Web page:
A blast from the past this, as I wrote it almost a year ago as a follow on to a write-up on the Los Muertos tap-house. It’s been sat in my drafts box since July 2014, needs airing, so here goes nothin’. Please note though, that may things may have changed since then as the bar and beer range has no doubt grown, a year is a long time…
I met Conner Watts, owner and master brewer at Los Muertos briefly and perhaps not in the best of circumstances for which a chat, and of course an accurate recollection of said chat could be relayed here. Nevertheless, I’ll try to recap and capture the essence of the conversation, assisted by a few emailed notes from Conner himself.
It was a busy afternoon at the Los Muertos Brewpub, the football world cup in full swing, with the USA versus Belgium game being shown live that afternoon. The bar was full of American supporters, plus two others, us, shouting for Belgium in the cheap seats. By this stage we’d pretty much gone through the beer menu and it’s fair to say that I was a tad tipsy at this point. I’d seen someone who I assumed was the brewer dashing around the place doing this and that, chatting to customers and I’m glad to say, trying to get some of the folk still drinking local bottles to at least sample something from the range on tap. Finally I caught him standing still at the bar and wobbled across to introduce myself.
We chatted a little about the beers and what I thought of them and about the bar, food etc and I duly sang their collective praises, whilst giving him my thoughts on what I had enjoyed the most, plus those that I’d found lacking a little. Conner explained that they were all pretty much works in progress, with some being closer to being exactly how he wanted than others. The problem being that he was trying to be slightly conservative in some aspects, wanting to get more interest locally with Mexican nationals rather than only appealing to the tourist trade. The range of beers that locals have been exposed to are pretty “safe” lager/beers and ambers, mass-produced offerings you might say, so there would be little point brewing only beers to the massive “hop-head” market.
I mentioned that I’d spotted him chatting away to folks at tables drinking bottles, and he confirmed that basically he was aiming to educate them slowly as to what he was about, in the hope that gradually folk would start to try other things and spread the word. A slow battle, but one that was reaping some reward.
Lastly my biggest gripe, an odd one for most, but something I have just gotten used to over recent years, that being serving measures. Pints or 16oz glasses of beer are great for slipping down the session pales, lagers and the like, ideal in fact for the hot and humid temperatures of Puerto Vallarta, but if you want to try a few different beers, can be hard work.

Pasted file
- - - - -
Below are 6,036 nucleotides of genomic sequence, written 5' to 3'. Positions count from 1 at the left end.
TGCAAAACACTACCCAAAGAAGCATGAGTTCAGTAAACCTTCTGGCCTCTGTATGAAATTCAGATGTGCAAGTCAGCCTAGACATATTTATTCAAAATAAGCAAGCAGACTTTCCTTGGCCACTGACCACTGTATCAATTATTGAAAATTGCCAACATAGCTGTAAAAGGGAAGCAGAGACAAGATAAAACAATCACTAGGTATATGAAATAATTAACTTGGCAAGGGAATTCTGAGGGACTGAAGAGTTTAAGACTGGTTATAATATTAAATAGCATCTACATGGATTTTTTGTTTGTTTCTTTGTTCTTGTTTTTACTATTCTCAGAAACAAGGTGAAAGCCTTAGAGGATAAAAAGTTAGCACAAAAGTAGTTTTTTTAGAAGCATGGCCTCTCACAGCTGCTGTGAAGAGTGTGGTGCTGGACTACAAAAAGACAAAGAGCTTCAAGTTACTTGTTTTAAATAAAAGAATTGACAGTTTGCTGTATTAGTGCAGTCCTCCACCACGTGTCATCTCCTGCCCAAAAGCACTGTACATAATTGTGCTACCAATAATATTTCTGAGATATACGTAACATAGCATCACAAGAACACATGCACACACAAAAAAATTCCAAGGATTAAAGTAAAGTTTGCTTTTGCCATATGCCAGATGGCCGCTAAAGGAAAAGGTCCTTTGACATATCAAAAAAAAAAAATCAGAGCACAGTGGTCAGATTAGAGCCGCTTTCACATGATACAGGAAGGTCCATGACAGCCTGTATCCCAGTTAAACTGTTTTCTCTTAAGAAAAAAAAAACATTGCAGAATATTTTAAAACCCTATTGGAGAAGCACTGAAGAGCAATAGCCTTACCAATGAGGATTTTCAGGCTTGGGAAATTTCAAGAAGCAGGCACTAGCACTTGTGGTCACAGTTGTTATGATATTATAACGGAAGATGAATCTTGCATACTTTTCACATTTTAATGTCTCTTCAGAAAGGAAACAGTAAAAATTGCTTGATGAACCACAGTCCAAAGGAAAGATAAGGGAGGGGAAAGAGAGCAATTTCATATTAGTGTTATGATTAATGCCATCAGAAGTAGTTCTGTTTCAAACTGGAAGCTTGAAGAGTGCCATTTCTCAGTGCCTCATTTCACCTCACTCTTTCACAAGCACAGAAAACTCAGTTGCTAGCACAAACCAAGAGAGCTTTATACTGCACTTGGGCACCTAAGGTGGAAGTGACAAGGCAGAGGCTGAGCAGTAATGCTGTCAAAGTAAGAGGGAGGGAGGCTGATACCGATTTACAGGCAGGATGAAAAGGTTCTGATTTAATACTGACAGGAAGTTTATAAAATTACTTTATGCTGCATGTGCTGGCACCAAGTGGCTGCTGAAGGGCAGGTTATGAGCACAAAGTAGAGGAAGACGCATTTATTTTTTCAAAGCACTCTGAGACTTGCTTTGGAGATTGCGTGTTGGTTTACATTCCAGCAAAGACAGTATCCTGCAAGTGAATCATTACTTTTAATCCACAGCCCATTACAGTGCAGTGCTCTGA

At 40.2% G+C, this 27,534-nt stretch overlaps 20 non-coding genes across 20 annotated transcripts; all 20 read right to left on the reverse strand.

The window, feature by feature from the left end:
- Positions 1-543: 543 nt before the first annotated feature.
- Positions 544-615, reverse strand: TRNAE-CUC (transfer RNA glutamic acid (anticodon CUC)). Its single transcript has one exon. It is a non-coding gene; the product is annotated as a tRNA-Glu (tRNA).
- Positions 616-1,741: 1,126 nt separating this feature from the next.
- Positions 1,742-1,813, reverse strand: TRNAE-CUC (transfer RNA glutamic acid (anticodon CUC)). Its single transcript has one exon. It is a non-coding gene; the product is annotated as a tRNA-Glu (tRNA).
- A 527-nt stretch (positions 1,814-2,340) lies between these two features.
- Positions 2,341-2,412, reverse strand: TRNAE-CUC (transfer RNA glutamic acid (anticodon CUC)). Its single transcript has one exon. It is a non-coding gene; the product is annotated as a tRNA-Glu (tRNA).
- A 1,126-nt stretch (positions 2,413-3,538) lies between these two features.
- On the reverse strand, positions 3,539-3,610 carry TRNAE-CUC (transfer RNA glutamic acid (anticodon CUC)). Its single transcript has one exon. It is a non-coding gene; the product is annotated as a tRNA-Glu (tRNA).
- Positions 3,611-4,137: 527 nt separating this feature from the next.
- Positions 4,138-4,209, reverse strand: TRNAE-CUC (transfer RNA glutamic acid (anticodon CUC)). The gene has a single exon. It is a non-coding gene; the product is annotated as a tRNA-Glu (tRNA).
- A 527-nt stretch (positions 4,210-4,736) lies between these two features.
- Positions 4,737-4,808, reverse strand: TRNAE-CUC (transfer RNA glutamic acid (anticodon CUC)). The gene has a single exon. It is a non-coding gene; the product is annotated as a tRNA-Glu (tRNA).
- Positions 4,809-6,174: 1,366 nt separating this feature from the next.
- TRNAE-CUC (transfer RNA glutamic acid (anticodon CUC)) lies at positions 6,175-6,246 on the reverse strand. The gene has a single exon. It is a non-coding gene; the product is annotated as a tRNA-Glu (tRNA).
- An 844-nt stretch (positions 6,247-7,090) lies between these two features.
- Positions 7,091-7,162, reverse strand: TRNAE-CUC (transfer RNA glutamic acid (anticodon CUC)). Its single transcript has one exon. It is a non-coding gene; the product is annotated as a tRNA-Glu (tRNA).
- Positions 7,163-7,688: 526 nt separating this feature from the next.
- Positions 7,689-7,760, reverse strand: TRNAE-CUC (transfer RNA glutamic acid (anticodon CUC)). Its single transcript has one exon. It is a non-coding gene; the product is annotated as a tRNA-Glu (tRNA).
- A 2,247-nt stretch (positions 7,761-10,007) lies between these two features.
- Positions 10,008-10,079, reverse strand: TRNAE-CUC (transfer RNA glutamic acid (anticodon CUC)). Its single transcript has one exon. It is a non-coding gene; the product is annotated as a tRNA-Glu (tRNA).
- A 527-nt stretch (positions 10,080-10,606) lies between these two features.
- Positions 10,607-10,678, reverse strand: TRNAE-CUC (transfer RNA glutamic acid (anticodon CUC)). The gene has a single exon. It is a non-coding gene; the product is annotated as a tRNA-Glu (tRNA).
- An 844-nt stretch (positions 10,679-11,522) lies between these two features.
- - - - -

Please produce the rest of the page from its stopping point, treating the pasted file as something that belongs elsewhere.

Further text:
It was explained that smaller glasses and even flights were on order (and should by now be in place), always being part of the plan but slipping down the pecking order of all the things that were critical in getting the place into shape.
In an earlier life, Conner had been a restaurateur in a ski resort in Park City back in USA before moving to Puerto Vallarta. Why Mexico? Well, simply because his wife was sick and tired of the cold! What they missed most after a few months was the variety of beer, so they said to each-other “we can do something about this” and set to work.
“I’d been home-brewing beer myself ever since I was at school in Colorado, so I went back and spent a summer there brewing commercially, trying to refine my knowledge and expanding it to cope with the economies of scale before jumping in with both feet. Once back in Mexico we set about making the brewery happen, the rest is history”
On asking about the challenges he’d faced along the way? “Our biggest challenge getting started was temperature. The original brew house had a really poor cooling capacity, so we had issues from knocking out to maintaining appropriate fermentation temperatures to crashing our tanks and dispensing beer.
The result was mediocre beer at best. We were able to get that fixed and now I’m extremely proud to serve ALL our beers.”
As a footnote to this post, you may, especially in the UK and US, have heard about another beers with a very similar look and branding to Los Muertos, “Cerveza de los Muertos” being one as written about by Philip Montoro of “Chicago Reader” here.
These beers are not from the same stable and I am reliably informed that “los muertos” can’t, or at least would be tricky to copyright. However, as with most things, although established first, Los Muertos do not have the financial backing to be able to fight the might of the likes of Coors who are said to own the other “Mexican Craft” brand, so just have to suck it up and carry on. An all too familiar story..